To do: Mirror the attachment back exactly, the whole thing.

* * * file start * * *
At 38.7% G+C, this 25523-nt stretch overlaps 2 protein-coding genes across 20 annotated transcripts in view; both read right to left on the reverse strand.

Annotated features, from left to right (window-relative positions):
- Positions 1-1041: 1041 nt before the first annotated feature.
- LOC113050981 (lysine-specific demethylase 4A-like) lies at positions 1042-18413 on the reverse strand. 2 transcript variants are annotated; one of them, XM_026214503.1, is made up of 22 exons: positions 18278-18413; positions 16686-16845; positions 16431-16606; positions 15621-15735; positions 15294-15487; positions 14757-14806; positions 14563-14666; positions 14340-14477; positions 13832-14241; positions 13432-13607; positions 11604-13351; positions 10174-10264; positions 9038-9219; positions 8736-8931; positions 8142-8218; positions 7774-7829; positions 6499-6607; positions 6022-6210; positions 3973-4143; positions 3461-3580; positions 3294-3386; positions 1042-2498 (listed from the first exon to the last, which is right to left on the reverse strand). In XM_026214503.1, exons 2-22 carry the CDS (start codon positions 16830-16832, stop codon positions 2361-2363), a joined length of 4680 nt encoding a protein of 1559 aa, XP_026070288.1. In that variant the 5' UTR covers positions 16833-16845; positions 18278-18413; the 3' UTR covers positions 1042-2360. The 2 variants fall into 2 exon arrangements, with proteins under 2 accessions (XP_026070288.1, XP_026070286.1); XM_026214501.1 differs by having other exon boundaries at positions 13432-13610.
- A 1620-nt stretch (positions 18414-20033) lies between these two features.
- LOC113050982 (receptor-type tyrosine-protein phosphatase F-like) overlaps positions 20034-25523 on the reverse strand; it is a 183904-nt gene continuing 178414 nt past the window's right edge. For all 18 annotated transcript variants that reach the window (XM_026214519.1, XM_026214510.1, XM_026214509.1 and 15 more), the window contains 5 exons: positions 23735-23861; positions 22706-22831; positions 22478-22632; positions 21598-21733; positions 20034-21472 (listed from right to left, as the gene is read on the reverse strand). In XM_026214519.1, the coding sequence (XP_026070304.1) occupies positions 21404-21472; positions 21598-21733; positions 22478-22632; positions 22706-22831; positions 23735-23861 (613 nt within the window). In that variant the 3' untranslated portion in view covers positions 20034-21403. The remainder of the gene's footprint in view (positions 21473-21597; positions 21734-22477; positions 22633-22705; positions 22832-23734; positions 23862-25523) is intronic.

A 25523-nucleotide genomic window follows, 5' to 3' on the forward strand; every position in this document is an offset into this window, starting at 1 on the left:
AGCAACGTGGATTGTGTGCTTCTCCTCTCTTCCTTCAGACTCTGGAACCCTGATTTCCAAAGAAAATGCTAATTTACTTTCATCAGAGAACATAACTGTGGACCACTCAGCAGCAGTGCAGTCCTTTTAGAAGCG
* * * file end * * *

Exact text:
At 38.7% G+C, this 25523-nt stretch overlaps 2 protein-coding genes across 20 annotated transcripts in view; both read right to left on the reverse strand.

Annotated features, from left to right (window-relative positions):
- Positions 1-1041: 1041 nt before the first annotated feature.
- LOC113050981 (lysine-specific demethylase 4A-like) lies at positions 1042-18413 on the reverse strand. 2 transcript variants are annotated; one of them, XM_026214503.1, is made up of 22 exons: positions 18278-18413; positions 16686-16845; positions 16431-16606; positions 15621-15735; positions 15294-15487; positions 14757-14806; positions 14563-14666; positions 14340-14477; positions 13832-14241; positions 13432-13607; positions 11604-13351; positions 10174-10264; positions 9038-9219; positions 8736-8931; positions 8142-8218; positions 7774-7829; positions 6499-6607; positions 6022-6210; positions 3973-4143; positions 3461-3580; positions 3294-3386; positions 1042-2498 (listed from the first exon to the last, which is right to left on the reverse strand). In XM_026214503.1, exons 2-22 carry the CDS (start codon positions 16830-16832, stop codon positions 2361-2363), a joined length of 4680 nt encoding a protein of 1559 aa, XP_026070288.1. In that variant the 5' UTR covers positions 16833-16845; positions 18278-18413; the 3' UTR covers positions 1042-2360. The 2 variants fall into 2 exon arrangements, with proteins under 2 accessions (XP_026070288.1, XP_026070286.1); XM_026214501.1 differs by having other exon boundaries at positions 13432-13610.
- A 1620-nt stretch (positions 18414-20033) lies between these two features.
- LOC113050982 (receptor-type tyrosine-protein phosphatase F-like) overlaps positions 20034-25523 on the reverse strand; it is a 183904-nt gene continuing 178414 nt past the window's right edge. For all 18 annotated transcript variants that reach the window (XM_026214519.1, XM_026214510.1, XM_026214509.1 and 15 more), the window contains 5 exons: positions 23735-23861; positions 22706-22831; positions 22478-22632; positions 21598-21733; positions 20034-21472 (listed from right to left, as the gene is read on the reverse strand). In XM_026214519.1, the coding sequence (XP_026070304.1) occupies positions 21404-21472; positions 21598-21733; positions 22478-22632; positions 22706-22831; positions 23735-23861 (613 nt within the window). In that variant the 3' untranslated portion in view covers positions 20034-21403. The remainder of the gene's footprint in view (positions 21473-21597; positions 21734-22477; positions 22633-22705; positions 22832-23734; positions 23862-25523) is intronic.

A 25523-nucleotide genomic window follows, 5' to 3' on the forward strand; every position in this document is an offset into this window, starting at 1 on the left:
AGCAACGTGGATTGTGTGCTTCTCCTCTCTTCCTTCAGACTCTGGAACCCTGATTTCCAAAGAAAATGCTAATTTACTTTCATCAGAGAACATAACTGTGGACCACTCAGCAGCAGTGCAGTCCTTTTAGAAGCG